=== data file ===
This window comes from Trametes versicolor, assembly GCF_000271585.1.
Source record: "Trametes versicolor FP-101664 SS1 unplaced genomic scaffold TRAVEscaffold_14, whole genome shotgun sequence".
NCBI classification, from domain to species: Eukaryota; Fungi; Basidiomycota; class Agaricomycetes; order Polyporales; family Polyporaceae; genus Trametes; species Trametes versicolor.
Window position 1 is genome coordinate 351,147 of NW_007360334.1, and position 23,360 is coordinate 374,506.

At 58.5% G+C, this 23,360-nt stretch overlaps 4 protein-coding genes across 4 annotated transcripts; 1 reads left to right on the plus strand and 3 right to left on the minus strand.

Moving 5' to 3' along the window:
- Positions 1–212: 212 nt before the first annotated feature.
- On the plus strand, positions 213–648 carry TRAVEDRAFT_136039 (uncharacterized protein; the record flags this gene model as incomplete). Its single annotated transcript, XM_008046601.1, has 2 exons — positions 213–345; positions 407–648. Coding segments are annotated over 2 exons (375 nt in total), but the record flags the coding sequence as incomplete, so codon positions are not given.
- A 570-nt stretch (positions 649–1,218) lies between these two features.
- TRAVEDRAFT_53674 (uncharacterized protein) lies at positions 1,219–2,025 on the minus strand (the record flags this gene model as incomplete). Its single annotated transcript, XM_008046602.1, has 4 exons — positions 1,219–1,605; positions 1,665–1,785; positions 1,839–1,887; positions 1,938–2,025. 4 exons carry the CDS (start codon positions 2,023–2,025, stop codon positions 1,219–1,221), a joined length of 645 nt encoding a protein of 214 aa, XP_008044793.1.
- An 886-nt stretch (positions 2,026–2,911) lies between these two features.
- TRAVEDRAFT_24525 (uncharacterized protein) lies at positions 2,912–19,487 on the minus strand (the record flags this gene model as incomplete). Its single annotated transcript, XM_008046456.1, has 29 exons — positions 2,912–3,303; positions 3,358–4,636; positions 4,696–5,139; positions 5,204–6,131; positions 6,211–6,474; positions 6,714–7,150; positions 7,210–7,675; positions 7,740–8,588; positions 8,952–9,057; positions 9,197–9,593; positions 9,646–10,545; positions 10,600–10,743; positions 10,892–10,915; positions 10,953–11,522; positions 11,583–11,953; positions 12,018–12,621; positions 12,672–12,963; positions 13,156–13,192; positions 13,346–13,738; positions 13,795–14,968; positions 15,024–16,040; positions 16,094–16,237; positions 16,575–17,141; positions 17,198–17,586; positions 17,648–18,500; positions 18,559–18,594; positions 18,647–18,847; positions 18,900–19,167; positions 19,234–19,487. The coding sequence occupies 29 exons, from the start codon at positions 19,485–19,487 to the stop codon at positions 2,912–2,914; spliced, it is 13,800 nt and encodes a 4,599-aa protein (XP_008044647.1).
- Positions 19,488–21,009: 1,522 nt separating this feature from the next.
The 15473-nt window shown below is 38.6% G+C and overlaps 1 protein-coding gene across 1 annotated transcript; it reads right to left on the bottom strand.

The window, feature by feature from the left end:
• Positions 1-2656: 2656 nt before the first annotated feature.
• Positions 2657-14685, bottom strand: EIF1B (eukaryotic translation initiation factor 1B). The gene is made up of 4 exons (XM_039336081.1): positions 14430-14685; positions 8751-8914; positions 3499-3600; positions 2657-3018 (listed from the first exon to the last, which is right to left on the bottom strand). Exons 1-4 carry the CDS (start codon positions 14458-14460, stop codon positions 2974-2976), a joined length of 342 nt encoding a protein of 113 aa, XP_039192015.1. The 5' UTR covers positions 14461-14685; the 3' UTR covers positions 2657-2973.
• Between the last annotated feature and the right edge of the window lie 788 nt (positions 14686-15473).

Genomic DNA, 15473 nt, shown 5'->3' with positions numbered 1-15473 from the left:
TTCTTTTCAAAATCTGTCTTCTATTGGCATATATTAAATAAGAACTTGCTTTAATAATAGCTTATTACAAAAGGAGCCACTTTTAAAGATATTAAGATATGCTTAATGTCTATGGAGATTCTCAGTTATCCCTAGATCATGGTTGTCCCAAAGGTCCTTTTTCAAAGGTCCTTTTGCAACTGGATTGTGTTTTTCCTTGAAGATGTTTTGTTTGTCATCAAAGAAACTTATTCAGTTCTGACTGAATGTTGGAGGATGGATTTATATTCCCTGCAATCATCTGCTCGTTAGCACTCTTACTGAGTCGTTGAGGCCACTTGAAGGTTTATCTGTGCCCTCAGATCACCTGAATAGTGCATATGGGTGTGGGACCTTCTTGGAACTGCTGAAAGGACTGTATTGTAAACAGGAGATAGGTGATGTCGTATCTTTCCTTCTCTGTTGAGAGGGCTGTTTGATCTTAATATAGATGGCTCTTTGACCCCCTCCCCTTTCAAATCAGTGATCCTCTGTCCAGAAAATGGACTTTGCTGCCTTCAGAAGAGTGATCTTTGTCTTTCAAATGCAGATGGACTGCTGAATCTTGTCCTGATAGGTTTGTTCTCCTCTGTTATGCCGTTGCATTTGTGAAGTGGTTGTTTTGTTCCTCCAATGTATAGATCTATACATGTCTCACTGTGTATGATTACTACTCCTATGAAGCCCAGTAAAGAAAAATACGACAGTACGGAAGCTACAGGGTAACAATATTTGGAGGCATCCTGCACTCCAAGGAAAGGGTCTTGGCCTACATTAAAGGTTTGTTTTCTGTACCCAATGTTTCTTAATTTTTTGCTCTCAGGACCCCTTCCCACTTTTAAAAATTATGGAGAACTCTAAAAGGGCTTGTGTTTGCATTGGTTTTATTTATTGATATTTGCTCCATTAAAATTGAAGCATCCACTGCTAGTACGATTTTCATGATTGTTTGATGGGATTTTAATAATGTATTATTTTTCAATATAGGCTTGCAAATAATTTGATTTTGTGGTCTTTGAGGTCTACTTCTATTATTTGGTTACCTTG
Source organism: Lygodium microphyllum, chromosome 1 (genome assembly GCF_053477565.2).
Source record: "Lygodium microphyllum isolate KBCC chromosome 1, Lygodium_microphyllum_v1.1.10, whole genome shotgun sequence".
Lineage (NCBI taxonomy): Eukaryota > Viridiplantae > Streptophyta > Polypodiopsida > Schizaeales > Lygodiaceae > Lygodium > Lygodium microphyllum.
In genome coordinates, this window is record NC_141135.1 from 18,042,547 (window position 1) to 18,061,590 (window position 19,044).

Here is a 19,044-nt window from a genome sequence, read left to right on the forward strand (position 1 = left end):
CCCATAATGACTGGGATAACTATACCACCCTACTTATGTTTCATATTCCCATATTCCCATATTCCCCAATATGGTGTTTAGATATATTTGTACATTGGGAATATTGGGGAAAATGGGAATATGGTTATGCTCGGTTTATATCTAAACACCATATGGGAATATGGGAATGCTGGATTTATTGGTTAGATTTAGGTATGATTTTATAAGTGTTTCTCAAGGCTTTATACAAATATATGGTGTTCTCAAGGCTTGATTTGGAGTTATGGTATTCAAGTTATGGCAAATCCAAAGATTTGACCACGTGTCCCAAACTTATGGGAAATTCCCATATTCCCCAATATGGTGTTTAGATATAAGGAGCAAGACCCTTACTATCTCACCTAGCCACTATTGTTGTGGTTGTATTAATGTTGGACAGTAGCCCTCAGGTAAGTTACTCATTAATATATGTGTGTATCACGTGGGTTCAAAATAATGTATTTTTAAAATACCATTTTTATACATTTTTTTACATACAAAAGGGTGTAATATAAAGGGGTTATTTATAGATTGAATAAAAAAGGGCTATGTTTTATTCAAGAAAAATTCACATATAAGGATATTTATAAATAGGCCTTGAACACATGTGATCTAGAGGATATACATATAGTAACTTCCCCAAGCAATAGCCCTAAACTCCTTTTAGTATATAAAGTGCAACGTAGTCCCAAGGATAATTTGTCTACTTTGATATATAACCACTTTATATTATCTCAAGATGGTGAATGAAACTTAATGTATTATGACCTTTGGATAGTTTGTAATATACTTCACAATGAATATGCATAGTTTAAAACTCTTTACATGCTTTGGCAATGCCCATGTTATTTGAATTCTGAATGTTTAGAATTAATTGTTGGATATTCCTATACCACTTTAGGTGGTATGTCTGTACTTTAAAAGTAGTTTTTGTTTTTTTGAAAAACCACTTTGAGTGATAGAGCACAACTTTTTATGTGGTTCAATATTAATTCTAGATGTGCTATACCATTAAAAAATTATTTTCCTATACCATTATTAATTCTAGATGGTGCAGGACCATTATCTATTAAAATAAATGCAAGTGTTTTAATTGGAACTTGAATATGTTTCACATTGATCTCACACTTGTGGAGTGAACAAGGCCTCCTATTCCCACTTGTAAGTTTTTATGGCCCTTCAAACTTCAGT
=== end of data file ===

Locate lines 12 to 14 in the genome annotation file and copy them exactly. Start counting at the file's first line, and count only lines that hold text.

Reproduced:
- TRAVEDRAFT_24525 (uncharacterized protein) lies at positions 2,912–19,487 on the minus strand (the record flags this gene model as incomplete). Its single annotated transcript, XM_008046456.1, has 29 exons — positions 2,912–3,303; positions 3,358–4,636; positions 4,696–5,139; positions 5,204–6,131; positions 6,211–6,474; positions 6,714–7,150; positions 7,210–7,675; positions 7,740–8,588; positions 8,952–9,057; positions 9,197–9,593; positions 9,646–10,545; positions 10,600–10,743; positions 10,892–10,915; positions 10,953–11,522; positions 11,583–11,953; positions 12,018–12,621; positions 12,672–12,963; positions 13,156–13,192; positions 13,346–13,738; positions 13,795–14,968; positions 15,024–16,040; positions 16,094–16,237; positions 16,575–17,141; positions 17,198–17,586; positions 17,648–18,500; positions 18,559–18,594; positions 18,647–18,847; positions 18,900–19,167; positions 19,234–19,487. The coding sequence occupies 29 exons, from the start codon at positions 19,485–19,487 to the stop codon at positions 2,912–2,914; spliced, it is 13,800 nt and encodes a 4,599-aa protein (XP_008044647.1).
- Positions 19,488–21,009: 1,522 nt separating this feature from the next.
The 15473-nt window shown below is 38.6% G+C and overlaps 1 protein-coding gene across 1 annotated transcript; it reads right to left on the bottom strand.